Cannabis Law and compliance is complicated and the risks are great. To ensure you are structured and operating properly, contact one of our legal professionals without delay.
Manzuri Law's cannabis compliance attorneys are experts in regulatory compliance. For many years, we have been the first to procure state and local licenses for our clients. Before the regulated market, Manzuri law stood next to its clients in the battle for legality. As policy advisors to city and state officials during the beginning of the regulatory market, Manzuri Law has been instrumental in policy influence and elevating the local, state, and national conversation.
Now that state licensing has begun businesses need to be 100% in compliance with state agency regulations and the Medical Adult Use Cannabis Regulation and Safety Act ("MAUCRSA").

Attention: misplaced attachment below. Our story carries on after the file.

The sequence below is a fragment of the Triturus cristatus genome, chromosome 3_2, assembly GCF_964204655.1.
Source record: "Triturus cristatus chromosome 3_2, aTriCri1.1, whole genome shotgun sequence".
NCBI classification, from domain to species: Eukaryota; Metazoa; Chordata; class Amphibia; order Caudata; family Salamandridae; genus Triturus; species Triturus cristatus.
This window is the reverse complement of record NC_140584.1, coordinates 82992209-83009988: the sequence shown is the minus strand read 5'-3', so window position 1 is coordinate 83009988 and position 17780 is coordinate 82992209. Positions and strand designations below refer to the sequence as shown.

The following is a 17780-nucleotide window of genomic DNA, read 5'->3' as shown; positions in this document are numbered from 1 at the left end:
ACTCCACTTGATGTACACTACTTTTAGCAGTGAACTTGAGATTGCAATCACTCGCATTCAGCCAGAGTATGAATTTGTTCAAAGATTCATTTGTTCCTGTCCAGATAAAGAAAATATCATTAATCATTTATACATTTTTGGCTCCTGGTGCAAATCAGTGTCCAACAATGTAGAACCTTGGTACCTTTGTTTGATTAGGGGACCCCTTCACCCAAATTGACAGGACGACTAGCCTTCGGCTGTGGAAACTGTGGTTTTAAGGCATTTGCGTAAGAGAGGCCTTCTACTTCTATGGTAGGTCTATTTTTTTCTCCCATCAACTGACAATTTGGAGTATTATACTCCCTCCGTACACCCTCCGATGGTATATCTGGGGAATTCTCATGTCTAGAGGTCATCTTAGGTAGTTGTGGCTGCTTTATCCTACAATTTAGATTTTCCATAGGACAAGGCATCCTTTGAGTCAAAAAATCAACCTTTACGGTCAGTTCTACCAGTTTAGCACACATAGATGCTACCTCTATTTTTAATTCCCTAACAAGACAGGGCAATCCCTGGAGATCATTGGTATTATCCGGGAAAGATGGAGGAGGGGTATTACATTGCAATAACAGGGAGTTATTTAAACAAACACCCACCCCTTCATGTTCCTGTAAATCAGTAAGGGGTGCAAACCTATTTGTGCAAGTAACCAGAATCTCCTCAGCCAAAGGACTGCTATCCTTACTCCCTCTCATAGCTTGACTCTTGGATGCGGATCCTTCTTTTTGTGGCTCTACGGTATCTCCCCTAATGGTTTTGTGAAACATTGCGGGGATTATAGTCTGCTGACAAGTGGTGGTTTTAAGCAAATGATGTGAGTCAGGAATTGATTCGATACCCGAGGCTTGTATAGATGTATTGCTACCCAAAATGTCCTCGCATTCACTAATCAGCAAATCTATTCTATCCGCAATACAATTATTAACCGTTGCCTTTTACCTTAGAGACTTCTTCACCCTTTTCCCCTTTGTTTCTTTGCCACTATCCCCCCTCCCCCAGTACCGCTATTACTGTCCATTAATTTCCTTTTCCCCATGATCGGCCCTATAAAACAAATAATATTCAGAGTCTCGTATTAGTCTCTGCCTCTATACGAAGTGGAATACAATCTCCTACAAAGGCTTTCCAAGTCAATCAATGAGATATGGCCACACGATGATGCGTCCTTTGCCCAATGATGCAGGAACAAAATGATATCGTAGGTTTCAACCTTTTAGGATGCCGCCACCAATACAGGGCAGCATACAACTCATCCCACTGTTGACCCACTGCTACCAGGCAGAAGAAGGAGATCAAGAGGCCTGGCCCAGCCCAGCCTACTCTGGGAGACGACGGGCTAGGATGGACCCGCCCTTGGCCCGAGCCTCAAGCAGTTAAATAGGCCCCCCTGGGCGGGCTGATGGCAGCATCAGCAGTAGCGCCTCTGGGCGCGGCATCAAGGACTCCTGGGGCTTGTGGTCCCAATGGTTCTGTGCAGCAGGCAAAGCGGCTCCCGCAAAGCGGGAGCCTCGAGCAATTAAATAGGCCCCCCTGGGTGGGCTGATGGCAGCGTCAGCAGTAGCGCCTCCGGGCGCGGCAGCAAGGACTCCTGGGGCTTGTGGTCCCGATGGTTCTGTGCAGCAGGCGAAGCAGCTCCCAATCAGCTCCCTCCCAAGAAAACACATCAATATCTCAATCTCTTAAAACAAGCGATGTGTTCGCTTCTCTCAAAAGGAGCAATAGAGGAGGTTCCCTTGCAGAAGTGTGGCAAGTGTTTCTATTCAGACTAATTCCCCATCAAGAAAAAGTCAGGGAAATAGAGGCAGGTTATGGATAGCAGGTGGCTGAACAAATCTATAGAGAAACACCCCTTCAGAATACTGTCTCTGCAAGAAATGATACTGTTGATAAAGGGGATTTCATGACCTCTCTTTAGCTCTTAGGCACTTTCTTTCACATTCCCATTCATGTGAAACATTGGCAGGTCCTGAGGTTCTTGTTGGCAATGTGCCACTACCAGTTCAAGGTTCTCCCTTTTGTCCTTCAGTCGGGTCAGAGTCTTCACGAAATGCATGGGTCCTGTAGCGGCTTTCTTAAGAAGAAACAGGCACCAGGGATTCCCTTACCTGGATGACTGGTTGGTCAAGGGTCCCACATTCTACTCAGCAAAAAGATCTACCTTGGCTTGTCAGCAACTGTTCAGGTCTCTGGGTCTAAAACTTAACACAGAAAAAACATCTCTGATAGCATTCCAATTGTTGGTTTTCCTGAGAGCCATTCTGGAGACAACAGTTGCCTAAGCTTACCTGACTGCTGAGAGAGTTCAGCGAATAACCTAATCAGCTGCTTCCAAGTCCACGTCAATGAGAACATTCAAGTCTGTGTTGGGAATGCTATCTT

In the summer of 2017, Governor Jerry Brown authored and finalized the trailer bill language ("TBL") which effectively repealed the MCRSA (legislation that provided for California cannabis licenses) and married its provisions with those of Prop 64 (legalization of adult-use cannabis) to create Senate Bill 94, codified as MAUCRSA. MAUCRSA clarifies that commercial cannabis activity is lawful in California so long as it is done under a valid state license with local approval and complies with state regulations. This is perhaps one of the most important additions given the current federal climate regarding cannabis.
Local Approval Required For State Licensing